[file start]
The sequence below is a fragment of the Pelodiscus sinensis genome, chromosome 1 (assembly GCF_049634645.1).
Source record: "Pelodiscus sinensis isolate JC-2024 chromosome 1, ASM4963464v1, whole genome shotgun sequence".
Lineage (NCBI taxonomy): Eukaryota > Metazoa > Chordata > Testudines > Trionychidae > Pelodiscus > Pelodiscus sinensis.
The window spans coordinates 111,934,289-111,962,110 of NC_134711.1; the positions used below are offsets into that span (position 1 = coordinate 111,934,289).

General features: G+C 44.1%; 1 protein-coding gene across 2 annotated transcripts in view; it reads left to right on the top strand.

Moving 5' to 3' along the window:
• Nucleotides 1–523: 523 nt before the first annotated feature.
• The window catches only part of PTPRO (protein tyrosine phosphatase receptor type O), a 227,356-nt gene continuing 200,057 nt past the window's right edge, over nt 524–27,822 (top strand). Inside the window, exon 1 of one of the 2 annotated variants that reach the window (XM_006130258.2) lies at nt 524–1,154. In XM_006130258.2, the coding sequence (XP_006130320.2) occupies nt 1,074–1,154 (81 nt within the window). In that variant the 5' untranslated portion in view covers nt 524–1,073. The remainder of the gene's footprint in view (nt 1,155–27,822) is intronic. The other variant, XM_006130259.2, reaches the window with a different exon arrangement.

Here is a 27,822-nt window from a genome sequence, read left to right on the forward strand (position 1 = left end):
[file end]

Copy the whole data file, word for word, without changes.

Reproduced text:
The sequence below is a fragment of the Pelodiscus sinensis genome, chromosome 1 (assembly GCF_049634645.1).
Source record: "Pelodiscus sinensis isolate JC-2024 chromosome 1, ASM4963464v1, whole genome shotgun sequence".
Lineage (NCBI taxonomy): Eukaryota > Metazoa > Chordata > Testudines > Trionychidae > Pelodiscus > Pelodiscus sinensis.
The window spans coordinates 111,934,289-111,962,110 of NC_134711.1; the positions used below are offsets into that span (position 1 = coordinate 111,934,289).

General features: G+C 44.1%; 1 protein-coding gene across 2 annotated transcripts in view; it reads left to right on the top strand.

Moving 5' to 3' along the window:
• Nucleotides 1–523: 523 nt before the first annotated feature.
• The window catches only part of PTPRO (protein tyrosine phosphatase receptor type O), a 227,356-nt gene continuing 200,057 nt past the window's right edge, over nt 524–27,822 (top strand). Inside the window, exon 1 of one of the 2 annotated variants that reach the window (XM_006130258.2) lies at nt 524–1,154. In XM_006130258.2, the coding sequence (XP_006130320.2) occupies nt 1,074–1,154 (81 nt within the window). In that variant the 5' untranslated portion in view covers nt 524–1,073. The remainder of the gene's footprint in view (nt 1,155–27,822) is intronic. The other variant, XM_006130259.2, reaches the window with a different exon arrangement.

Here is a 27,822-nt window from a genome sequence, read left to right on the forward strand (position 1 = left end):